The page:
Reviewed by Stefan Tirschler
Updated November 1, 2022
Imagine a vacant house. You’re probably picturing something old and decrepit, right?
From an insurance standpoint, it’s important to remember that even a brand new home can be considered vacant. If you buy a home but don’t move in right away, or if your rental property is untenanted, the property is considered a vacant dwelling. When all occupants have left the home with no intention to return, the home is considered vacant—regardless of whether or not furniture or personal belongings have been left behind.
Here’s the bad news; insuring a vacant dwelling presents more challenges than insuring a primary residence as there are more risks involved. Insurance providers may not include certain coverages, such as glass breakage, vandalism and water damage. If your home is vacant for more than 30 days, you’ll generally have no coverage at all unless you’ve informed your insurance provider and they accept the risk. In these cases, there is usually an increased premium, and some providers may require you to pay a monthly fee for a vacancy permit.
The good news? Square One offers excellent coverage for vacant homes. Water damage is excluded, but glass and vandalism coverage remains, with only a slight increase in deductibles. Want to protect your property? Here are some tips to help prevent losses from occurring in the first place.
ready for an online quote? Policies start at $12/month if you rent your home and $40/month if you own your home. To see how much you can save with Square One, get a personalized online quote now.
Homes under construction or renovation usually fall under their own category of insurance and aren’t considered vacant dwellings.
Any changes you make to your home fall into one of two categories; renovations and construction. Smaller additions, like installing a new bathroom or fitting double glazing, are considered renovations. During the work you can often keep living in your home, and your insurance provider may just make a note of the changes and continue coverage as normal. Once work is complete you may actually see a decrease in your premium if the renovations include replacing things like old wiring, plumbing or roofing.
Larger jobs, where the home is rebuilt from the foundation up, are considered construction. This is the same as (and pertains to) building a completely new home. You can’t usually live on the property as there will be people (contractors, managers, etc.) coming and going frequently.
If you’re planning any changes to your home, be sure to contact your home insurance provider to ensure your property is covered throughout the process. They’ll make sure you have the right coverage and make a note of the value of the changes you’re making so that your home is insured for the correct amount. This may result in a slight increase to your premium, but if you fail to take this action and you suffer a loss, you could end up paying for the renovations twice, as they won’t be covered.
All reputable contractors will ensure that worker’s compensation programs (like WorkSafe in BC, for example) are adhered to. In the event that someone is injured working on your home, these programs will respond to the claim. However, if the limit of insurance isn’t high enough, it’s still possible that you might find yourself facing a lawsuit, so make sure you have a suitable limit for premises liability.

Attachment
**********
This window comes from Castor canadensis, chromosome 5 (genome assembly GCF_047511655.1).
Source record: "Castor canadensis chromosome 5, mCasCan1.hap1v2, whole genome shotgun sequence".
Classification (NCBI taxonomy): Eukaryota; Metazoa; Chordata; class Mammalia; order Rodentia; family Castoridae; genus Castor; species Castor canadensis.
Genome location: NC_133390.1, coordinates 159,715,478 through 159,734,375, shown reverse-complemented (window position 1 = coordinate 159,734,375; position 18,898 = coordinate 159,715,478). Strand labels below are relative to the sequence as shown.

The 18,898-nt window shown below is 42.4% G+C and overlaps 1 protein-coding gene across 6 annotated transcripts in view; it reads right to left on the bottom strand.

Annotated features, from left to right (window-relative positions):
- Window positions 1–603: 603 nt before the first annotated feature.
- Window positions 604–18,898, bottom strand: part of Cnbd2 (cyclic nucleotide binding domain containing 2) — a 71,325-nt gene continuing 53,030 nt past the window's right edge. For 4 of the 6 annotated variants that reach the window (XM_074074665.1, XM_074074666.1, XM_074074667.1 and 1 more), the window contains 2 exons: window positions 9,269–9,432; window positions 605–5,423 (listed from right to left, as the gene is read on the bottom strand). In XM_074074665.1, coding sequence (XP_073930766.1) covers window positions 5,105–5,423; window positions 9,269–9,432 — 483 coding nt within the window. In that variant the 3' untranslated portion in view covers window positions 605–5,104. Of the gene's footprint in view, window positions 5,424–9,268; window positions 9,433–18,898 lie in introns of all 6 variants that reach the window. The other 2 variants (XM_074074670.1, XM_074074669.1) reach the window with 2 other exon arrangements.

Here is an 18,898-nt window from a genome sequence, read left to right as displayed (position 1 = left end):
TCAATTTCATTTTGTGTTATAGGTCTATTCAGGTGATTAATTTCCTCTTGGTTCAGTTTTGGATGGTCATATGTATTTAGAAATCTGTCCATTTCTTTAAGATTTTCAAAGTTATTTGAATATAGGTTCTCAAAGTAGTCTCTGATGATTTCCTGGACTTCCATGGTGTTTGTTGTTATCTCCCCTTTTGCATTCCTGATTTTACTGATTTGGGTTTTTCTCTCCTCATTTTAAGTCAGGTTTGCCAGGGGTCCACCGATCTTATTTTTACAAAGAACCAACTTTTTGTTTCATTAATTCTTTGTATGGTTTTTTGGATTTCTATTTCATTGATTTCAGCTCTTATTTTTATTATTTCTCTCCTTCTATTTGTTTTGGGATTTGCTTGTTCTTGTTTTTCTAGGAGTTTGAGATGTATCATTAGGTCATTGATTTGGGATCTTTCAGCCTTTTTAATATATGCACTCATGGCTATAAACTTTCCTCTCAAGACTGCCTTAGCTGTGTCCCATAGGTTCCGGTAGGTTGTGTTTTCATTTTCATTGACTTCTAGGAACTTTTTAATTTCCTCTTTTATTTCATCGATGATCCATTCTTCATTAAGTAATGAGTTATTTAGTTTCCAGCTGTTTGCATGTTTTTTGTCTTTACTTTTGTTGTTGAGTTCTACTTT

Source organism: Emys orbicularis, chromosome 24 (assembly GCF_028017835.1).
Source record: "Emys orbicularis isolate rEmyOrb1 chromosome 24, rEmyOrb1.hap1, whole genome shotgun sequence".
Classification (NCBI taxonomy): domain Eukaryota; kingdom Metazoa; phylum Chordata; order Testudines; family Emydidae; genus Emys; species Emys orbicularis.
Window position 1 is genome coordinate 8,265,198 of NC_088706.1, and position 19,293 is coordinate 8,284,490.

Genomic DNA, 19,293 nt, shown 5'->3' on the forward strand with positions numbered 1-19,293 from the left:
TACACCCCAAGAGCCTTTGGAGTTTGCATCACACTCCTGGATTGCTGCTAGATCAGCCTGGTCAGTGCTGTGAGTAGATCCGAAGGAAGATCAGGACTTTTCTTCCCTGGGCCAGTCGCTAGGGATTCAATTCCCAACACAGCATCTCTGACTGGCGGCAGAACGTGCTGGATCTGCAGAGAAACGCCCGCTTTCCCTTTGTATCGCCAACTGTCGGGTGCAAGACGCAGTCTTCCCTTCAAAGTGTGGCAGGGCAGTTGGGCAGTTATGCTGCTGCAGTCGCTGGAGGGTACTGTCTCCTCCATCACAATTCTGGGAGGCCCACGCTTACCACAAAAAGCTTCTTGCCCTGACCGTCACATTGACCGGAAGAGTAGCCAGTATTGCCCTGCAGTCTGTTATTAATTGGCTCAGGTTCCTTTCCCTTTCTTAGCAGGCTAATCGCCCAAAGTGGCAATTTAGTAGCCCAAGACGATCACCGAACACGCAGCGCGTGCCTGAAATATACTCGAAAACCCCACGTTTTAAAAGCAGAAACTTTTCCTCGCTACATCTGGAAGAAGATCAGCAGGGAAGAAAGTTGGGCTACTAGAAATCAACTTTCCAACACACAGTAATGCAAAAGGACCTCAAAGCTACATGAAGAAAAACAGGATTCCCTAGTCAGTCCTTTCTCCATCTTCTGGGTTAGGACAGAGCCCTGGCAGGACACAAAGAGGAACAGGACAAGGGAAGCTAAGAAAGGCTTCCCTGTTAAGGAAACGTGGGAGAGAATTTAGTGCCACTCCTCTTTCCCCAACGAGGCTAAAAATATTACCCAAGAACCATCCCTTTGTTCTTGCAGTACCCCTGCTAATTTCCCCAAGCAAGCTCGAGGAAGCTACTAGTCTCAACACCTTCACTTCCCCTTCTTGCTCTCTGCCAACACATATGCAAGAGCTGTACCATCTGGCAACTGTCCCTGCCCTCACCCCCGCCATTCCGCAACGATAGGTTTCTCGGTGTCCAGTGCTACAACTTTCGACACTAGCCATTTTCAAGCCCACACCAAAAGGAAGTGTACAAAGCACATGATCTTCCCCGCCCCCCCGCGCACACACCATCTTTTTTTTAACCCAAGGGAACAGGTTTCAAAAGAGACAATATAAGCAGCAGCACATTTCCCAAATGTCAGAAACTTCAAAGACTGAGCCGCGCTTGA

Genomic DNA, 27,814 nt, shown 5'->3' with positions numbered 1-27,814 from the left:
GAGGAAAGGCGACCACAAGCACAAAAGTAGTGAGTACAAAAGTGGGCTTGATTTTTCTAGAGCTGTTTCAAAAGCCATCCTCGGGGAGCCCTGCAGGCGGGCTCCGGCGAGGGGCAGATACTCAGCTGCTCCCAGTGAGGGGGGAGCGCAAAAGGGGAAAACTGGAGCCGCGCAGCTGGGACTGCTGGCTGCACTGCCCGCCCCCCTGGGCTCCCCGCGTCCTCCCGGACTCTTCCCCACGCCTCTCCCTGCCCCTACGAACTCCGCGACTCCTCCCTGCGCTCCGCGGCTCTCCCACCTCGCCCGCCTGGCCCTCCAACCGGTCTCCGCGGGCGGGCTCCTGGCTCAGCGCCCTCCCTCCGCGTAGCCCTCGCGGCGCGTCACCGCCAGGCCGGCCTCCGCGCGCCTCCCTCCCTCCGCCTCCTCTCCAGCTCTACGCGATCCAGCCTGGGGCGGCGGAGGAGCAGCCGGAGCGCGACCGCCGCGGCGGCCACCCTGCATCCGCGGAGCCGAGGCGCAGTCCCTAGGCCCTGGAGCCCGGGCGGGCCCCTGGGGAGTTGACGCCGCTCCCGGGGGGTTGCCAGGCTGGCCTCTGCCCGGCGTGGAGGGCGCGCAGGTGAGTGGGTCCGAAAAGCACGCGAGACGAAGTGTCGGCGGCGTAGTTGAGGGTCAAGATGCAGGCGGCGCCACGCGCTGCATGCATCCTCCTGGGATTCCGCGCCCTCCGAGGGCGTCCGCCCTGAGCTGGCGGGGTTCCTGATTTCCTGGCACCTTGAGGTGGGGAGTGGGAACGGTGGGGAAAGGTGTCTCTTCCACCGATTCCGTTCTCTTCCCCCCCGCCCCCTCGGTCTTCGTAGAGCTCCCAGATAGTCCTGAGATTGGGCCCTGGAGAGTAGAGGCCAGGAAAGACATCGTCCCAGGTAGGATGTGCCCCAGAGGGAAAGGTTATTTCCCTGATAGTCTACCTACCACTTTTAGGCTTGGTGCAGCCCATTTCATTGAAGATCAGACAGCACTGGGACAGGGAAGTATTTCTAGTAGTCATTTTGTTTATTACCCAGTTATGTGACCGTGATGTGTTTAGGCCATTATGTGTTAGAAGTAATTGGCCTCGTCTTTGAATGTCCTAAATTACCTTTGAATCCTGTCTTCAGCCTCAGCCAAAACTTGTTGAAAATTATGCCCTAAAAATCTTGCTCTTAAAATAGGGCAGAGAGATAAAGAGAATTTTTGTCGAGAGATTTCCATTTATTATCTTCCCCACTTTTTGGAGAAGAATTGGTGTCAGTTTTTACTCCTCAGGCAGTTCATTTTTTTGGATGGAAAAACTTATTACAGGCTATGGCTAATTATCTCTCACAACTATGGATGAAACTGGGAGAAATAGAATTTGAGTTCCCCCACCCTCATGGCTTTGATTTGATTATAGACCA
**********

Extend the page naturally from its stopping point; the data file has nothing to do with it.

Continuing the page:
Good question. While most people might see the location of your possessions as an indicator to whether a property is vacant or not, the definition of a vacant home has more to do with you than your belongings. If you don’t plan on returning, the home is considered vacant, regardless of whether or not your furnishings are moved in.
Any type of home can be considered vacant at any time, it just depends how you use the property. Say you purchase a new property as an investment, but for whatever reason, you don’t want to rent it out. If you have no intention of moving into the property, it will be considered vacant.
Vacation homes are a little harder to categorise. Let’s say you own a beach house. Chances are, in the summer you and your family will be in and out of the property. Each time you leave you will have a clear intention to return. But come fall, you may be done for the season. In this instance, we would consider this property a second home or vacation home; where the intent is to return, so it is not considered vacant. However, if you don’t visit the property at all during the off season, your second home may be considered vacant during this period.
Yes it can. Looking to set up insurance for a vacant property or looking for more answers regarding vacant dwelling insurance? Get an online quote in under 5 minutes and find out how affordable personalized home insurance can be.
Want to learn more? Visit our Homeowner resource centre for more articles created specifically to help you navigate homeownership. Or, get an online quote in under 5 minutes and find out how affordable personalized home insurance can be.
About the expert: Stefan Tirschler
Stefan is responsible for underwriting leadership, market expansion, and product research and development for Square One's operations. Stefan has earned his Fellow Chartered Insurance Professional designation, and maintains a level 2 general insurance license in British Columbia, Alberta, Saskatchewan, Manitoba and Ontario. Stefan is also an Education Committee member and CIP/GIE instructor for the Insurance Institute of Canada.
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